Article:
Lizzie Borden Journals

March 14, 2012 by staff 

Lizzie Borden Journals, Lizzie Borden, the notorious 19th-century school teacher who was accused of murdering both her parents with a hatchet, has returned to the spotlight after a series of journals written by her lawyer have surfaced.

Andrew Jackson Jennings, Borden’s lawyer, kept much of the evidence from the trial after Borden was acquitted, including the hatchet that was thought to be the murder weapon, ABC News reports.

The journals, which were willed to the Fall River Historical Society of Massachusetts by Jenning’s grandson along with the other items, are about 100 pages in length each and contain information from newspaper clippings to personal notes from interviews that Jennings conducted, according to The Herald News.

“It’s all new material, completely unpublished,” Michael Martins, the curator of the Fall River Historical Society told the Boston Globe. “It’s the only file Jennings retained, and it’s the first idea we have about how the defense went about building its case.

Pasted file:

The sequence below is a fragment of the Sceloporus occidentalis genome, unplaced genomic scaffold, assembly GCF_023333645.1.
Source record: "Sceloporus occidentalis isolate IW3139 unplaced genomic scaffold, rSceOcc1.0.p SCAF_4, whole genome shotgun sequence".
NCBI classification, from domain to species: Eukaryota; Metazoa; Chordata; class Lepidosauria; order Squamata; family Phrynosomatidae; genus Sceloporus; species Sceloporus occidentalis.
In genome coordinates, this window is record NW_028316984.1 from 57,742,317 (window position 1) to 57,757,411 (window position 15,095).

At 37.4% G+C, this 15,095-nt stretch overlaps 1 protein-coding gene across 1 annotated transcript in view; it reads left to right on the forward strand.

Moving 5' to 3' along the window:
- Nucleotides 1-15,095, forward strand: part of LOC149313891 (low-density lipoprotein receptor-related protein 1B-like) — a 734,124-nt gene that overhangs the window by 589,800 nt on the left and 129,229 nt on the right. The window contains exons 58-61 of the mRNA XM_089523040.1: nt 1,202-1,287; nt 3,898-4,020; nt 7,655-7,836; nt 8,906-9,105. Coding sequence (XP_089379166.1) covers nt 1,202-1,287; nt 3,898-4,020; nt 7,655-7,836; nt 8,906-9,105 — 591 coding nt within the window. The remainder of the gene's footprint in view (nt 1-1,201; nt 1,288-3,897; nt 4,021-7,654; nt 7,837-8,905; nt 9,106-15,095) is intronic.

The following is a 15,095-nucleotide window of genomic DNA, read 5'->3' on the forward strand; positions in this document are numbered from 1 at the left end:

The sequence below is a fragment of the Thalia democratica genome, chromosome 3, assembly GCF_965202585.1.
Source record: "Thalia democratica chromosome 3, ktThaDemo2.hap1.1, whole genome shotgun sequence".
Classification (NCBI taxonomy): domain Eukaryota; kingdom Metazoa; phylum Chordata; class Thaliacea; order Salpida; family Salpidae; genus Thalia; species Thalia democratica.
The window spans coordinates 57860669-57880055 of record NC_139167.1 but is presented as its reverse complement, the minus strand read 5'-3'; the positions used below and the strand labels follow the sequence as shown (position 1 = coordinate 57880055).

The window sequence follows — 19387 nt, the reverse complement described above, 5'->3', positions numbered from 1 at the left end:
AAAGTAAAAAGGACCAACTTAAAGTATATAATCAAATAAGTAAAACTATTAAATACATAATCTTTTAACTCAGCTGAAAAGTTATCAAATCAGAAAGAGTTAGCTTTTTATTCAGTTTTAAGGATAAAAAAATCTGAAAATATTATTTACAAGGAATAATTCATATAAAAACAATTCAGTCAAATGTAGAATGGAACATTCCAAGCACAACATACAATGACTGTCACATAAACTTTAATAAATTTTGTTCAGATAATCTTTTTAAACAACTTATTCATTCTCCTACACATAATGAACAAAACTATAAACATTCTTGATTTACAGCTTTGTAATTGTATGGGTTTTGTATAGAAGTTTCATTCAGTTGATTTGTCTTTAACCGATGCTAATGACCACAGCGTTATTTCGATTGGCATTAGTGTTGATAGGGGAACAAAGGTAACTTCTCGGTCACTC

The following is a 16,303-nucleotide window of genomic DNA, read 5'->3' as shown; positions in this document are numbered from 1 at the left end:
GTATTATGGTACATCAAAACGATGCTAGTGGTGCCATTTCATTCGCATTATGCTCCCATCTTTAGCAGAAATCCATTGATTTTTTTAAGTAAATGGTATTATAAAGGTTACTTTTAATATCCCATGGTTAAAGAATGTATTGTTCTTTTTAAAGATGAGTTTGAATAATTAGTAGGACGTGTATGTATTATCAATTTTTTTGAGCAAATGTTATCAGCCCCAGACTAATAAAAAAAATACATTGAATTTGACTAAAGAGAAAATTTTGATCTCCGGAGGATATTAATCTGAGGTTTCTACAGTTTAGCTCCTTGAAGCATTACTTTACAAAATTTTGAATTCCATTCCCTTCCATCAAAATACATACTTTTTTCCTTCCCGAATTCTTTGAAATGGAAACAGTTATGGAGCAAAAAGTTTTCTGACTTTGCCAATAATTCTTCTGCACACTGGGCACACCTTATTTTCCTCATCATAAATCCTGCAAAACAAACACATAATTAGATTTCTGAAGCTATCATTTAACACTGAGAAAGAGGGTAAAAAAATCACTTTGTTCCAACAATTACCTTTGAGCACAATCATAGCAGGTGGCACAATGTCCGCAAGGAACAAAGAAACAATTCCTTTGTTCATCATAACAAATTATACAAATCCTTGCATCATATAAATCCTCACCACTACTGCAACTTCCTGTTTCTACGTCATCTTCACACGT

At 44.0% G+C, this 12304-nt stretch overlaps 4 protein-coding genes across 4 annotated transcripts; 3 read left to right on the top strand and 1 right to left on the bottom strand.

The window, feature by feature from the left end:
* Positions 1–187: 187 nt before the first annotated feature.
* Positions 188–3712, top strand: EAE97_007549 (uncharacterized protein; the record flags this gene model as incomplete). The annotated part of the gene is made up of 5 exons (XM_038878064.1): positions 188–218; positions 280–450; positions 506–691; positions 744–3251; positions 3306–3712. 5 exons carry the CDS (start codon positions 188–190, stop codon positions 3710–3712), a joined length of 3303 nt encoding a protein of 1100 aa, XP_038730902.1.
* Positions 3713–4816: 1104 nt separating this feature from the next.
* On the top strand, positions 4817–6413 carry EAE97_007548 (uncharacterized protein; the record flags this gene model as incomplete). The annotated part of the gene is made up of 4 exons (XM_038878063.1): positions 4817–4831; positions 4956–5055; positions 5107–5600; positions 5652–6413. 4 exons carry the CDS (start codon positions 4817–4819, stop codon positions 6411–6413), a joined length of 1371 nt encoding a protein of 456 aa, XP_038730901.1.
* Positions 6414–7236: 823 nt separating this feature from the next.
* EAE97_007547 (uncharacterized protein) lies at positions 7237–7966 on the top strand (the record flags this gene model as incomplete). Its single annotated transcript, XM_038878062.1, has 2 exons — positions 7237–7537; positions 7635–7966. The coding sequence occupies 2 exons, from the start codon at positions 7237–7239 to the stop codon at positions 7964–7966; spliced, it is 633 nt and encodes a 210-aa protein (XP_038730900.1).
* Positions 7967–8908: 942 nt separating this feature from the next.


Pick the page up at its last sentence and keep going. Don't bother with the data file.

Borden was seen by many as a cold, withdrawn woman who showed little grief in the aftermath of the murders; however, letters from the journals show a sorrowful, grieving side of her.

Her father, Andrew Borden, was seen by many in the town as stingy, cruel and old-fashioned. Leading up to the murders, Andrew Borden argued with both his daughters about his estate when he was to die.

However, these journals paint their relationship in a different light.

“Lizzie Borden cared for her father very deeply,” Martins told ABC News. “There was a tremendous outpouring of grief in the letters, and that’s a new side to the story.”

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